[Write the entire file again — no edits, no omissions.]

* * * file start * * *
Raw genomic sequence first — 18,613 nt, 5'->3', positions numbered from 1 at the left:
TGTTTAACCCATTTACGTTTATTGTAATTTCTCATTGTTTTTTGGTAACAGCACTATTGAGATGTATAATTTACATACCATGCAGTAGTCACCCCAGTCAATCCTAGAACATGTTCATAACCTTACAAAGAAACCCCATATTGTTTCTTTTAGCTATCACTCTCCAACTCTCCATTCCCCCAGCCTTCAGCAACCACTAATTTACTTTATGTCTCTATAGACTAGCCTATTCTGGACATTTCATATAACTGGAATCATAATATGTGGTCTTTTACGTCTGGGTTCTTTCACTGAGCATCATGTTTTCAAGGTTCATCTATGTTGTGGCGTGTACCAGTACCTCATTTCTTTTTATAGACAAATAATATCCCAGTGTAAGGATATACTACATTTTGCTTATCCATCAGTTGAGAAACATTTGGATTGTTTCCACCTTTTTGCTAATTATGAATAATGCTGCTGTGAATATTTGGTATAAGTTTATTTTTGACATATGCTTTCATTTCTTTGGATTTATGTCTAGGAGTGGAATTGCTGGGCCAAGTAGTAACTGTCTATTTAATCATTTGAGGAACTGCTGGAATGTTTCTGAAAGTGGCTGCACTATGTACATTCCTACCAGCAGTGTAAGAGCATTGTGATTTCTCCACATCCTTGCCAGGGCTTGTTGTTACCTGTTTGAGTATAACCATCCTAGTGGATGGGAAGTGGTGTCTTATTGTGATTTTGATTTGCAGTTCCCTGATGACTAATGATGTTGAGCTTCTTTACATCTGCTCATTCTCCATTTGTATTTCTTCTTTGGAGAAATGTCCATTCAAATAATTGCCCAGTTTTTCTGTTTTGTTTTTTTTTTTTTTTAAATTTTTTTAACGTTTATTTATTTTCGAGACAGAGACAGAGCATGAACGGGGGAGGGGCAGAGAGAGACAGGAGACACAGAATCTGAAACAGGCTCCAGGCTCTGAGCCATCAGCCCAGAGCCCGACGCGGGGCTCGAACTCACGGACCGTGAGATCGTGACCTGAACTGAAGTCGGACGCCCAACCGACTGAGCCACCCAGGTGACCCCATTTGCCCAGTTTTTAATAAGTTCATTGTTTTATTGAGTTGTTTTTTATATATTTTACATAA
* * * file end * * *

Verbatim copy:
Raw genomic sequence first — 18,613 nt, 5'->3', positions numbered from 1 at the left:
TGTTTAACCCATTTACGTTTATTGTAATTTCTCATTGTTTTTTGGTAACAGCACTATTGAGATGTATAATTTACATACCATGCAGTAGTCACCCCAGTCAATCCTAGAACATGTTCATAACCTTACAAAGAAACCCCATATTGTTTCTTTTAGCTATCACTCTCCAACTCTCCATTCCCCCAGCCTTCAGCAACCACTAATTTACTTTATGTCTCTATAGACTAGCCTATTCTGGACATTTCATATAACTGGAATCATAATATGTGGTCTTTTACGTCTGGGTTCTTTCACTGAGCATCATGTTTTCAAGGTTCATCTATGTTGTGGCGTGTACCAGTACCTCATTTCTTTTTATAGACAAATAATATCCCAGTGTAAGGATATACTACATTTTGCTTATCCATCAGTTGAGAAACATTTGGATTGTTTCCACCTTTTTGCTAATTATGAATAATGCTGCTGTGAATATTTGGTATAAGTTTATTTTTGACATATGCTTTCATTTCTTTGGATTTATGTCTAGGAGTGGAATTGCTGGGCCAAGTAGTAACTGTCTATTTAATCATTTGAGGAACTGCTGGAATGTTTCTGAAAGTGGCTGCACTATGTACATTCCTACCAGCAGTGTAAGAGCATTGTGATTTCTCCACATCCTTGCCAGGGCTTGTTGTTACCTGTTTGAGTATAACCATCCTAGTGGATGGGAAGTGGTGTCTTATTGTGATTTTGATTTGCAGTTCCCTGATGACTAATGATGTTGAGCTTCTTTACATCTGCTCATTCTCCATTTGTATTTCTTCTTTGGAGAAATGTCCATTCAAATAATTGCCCAGTTTTTCTGTTTTGTTTTTTTTTTTTTTTAAATTTTTTTAACGTTTATTTATTTTCGAGACAGAGACAGAGCATGAACGGGGGAGGGGCAGAGAGAGACAGGAGACACAGAATCTGAAACAGGCTCCAGGCTCTGAGCCATCAGCCCAGAGCCCGACGCGGGGCTCGAACTCACGGACCGTGAGATCGTGACCTGAACTGAAGTCGGACGCCCAACCGACTGAGCCACCCAGGTGACCCCATTTGCCCAGTTTTTAATAAGTTCATTGTTTTATTGAGTTGTTTTTTATATATTTTACATAA